EMDR

EMDR, the abbreviation for Eye Movement Desensitization and Reprocessing, is used to relieve symptoms of post traumatic stress disorder (PTSD), panic attacks, grief, phobias, addictions, anxiety, stress reduction, pain disorders and past abuse. This therapy method is based on the notion that when an individual is highly distressed their brain becomes overwhelmed and consequently it is unable to process information as it typically does. Problems occur when the memory becomes stuck or “frozen in time” causing one to have responses that no longer fit the situation. These distressing memories may possess an ongoing and profoundly negative impact on one’s life as they effect on how one sees themselves, others and the world.

EMDR promotes healing of negative events by separating the memory of the negative event from the distressing emotional state. EMDR affects the way that the brain functions by restoring the normal way the brain deals with problems. The technique involves using a method of repeated left-right brain stimulation while noticing different features of the distressing memory. EMDR seems to mimic the processing that the brain does during REM (rapid eye movement) sleep. After reprocessing with EMDR one is able to remember the event without triggering the distressing emotional response. This healing helps to connect people to more adaptive ways of relating to themselves and to others.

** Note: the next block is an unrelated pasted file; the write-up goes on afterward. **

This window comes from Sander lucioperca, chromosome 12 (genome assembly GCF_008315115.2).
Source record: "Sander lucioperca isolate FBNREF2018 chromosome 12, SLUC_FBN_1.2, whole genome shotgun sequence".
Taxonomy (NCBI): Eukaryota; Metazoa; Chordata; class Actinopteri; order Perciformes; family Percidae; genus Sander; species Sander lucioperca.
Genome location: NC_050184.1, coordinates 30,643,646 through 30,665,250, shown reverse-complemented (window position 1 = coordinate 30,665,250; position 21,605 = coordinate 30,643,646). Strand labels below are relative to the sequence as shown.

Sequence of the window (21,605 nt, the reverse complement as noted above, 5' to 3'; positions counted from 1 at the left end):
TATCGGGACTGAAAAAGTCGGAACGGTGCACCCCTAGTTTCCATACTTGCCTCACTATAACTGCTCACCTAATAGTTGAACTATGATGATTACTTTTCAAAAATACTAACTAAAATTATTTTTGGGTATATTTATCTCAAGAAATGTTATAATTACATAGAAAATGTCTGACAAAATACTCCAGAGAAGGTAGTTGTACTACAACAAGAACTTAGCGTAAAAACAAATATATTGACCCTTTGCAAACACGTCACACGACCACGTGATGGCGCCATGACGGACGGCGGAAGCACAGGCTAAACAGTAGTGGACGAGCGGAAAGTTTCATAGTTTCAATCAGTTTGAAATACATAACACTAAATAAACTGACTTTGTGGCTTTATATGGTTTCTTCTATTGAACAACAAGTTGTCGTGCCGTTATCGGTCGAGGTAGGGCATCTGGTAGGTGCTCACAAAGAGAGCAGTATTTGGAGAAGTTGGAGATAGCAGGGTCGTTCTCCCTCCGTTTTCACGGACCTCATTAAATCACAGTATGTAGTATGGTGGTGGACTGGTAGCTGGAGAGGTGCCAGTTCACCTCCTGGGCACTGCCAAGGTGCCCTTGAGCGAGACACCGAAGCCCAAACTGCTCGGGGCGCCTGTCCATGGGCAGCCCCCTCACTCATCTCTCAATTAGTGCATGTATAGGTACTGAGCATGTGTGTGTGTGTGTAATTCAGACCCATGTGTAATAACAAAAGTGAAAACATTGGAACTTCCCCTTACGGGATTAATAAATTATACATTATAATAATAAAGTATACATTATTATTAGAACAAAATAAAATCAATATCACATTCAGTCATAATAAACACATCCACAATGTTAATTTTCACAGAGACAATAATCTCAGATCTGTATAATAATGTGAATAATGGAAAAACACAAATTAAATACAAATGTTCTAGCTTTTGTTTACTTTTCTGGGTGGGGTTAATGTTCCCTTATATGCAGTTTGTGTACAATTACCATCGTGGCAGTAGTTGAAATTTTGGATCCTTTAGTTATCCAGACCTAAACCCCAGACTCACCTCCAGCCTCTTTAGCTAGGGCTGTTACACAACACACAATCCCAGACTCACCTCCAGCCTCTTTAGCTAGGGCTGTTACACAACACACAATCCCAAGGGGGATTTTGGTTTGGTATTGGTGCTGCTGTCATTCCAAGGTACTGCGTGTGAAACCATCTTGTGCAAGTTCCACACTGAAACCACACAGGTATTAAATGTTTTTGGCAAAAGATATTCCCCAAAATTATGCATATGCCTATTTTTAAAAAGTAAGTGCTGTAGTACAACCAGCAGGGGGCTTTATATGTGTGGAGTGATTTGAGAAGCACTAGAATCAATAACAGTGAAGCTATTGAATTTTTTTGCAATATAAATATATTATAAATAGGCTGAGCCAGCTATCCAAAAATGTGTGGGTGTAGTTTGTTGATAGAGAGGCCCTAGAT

Eye Movement Desensitization and Reprocessing, eye movement desensitization reprocessing,

 

 

 

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